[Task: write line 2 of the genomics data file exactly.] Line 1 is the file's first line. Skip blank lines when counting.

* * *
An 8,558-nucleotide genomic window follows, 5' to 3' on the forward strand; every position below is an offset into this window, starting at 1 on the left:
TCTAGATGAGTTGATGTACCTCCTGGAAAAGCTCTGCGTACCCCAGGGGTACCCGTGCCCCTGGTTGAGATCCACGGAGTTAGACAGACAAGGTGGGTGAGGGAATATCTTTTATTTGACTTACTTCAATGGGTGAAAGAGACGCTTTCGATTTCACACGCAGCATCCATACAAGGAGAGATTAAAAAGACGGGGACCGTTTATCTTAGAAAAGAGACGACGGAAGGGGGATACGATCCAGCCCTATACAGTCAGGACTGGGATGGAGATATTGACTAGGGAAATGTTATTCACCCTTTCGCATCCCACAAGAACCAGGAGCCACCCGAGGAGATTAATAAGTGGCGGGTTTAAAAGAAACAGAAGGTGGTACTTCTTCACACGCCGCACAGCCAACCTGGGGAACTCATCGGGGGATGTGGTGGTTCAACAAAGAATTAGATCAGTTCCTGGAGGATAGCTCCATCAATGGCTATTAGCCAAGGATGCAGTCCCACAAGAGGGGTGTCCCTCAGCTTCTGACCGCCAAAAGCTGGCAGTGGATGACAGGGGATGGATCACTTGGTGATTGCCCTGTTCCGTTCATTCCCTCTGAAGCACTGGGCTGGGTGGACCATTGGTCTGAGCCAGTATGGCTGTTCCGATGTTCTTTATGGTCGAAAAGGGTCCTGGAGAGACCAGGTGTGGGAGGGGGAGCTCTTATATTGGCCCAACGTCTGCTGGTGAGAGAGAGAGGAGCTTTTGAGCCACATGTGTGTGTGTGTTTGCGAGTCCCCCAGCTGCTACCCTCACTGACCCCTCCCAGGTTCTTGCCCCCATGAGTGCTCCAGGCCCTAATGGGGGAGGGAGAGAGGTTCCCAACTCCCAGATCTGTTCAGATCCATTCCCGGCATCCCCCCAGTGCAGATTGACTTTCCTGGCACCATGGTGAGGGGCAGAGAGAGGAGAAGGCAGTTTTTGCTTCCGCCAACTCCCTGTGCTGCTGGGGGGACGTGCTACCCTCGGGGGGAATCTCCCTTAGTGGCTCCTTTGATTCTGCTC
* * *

TCTAGATGAGTTGATGTACCTCCTGGAAAAGCTCTGCGTACCCCAGGGGTACCCGTGCCCCTGGTTGAGATCCACGGAGTTAGACAGACAAGGTGGGTGAGGGAATATCTTTTATTTGACTTACTTCAATGGGTGAAAGAGACGCTTTCGATTTCACACGCAGCATCCATACAAGGAGAGATTAAAAAGACGGGGACCGTTTATCTTAGAAAAGAGACGACGGAAGGGGGATACGATCCAGCCCTATACAGTCAGGACTGGGATGGAGATATTGACTAGGGAAATGTTATTCACCCTTTCGCATCCCACAAGAACCAGGAGCCACCCGAGGAGATTAATAAGTGGCGGGTTTAAAAGAAACAGAAGGTGGTACTTCTTCACACGCCGCACAGCCAACCTGGGGAACTCATCGGGGGATGTGGTGGTTCAACAAAGAATTAGATCAGTTCCTGGAGGATAGCTCCATCAATGGCTATTAGCCAAGGATGCAGTCCCACAAGAGGGGTGTCCCTCAGCTTCTGACCGCCAAAAGCTGGCAGTGGATGACAGGGGATGGATCACTTGGTGATTGCCCTGTTCCGTTCATTCCCTCTGAAGCACTGGGCTGGGTGGACCATTGGTCTGAGCCAGTATGGCTGTTCCGATGTTCTTTATGGTCGAAAAGGGTCCTGGAGAGACCAGGTGTGGGAGGGGGAGCTCTTATATTGGCCCAACGTCTGCTGGTGAGAGAGAGAGGAGCTTTTGAGCCACATGTGTGTGTGTGTTTGCGAGTCCCCCAGCTGCTACCCTCACTGACCCCTCCCAGGTTCTTGCCCCCATGAGTGCTCCAGGCCCTAATGGGGGAGGGAGAGAGGTTCCCAACTCCCAGATCTGTTCAGATCCATTCCCGGCATCCCCCCAGTGCAGATTGACTTTCCTGGCACCATGGTGAGGGGCAGAGAGAGGAGAAGGCAGTTTTTGCTTCCGCCAACTCCCTGTGCTGCTGGGGGGACGTGCTACCCTCGGGGGGAATCTCCCTTAGTGGCTCCTTTGATTCTGCTC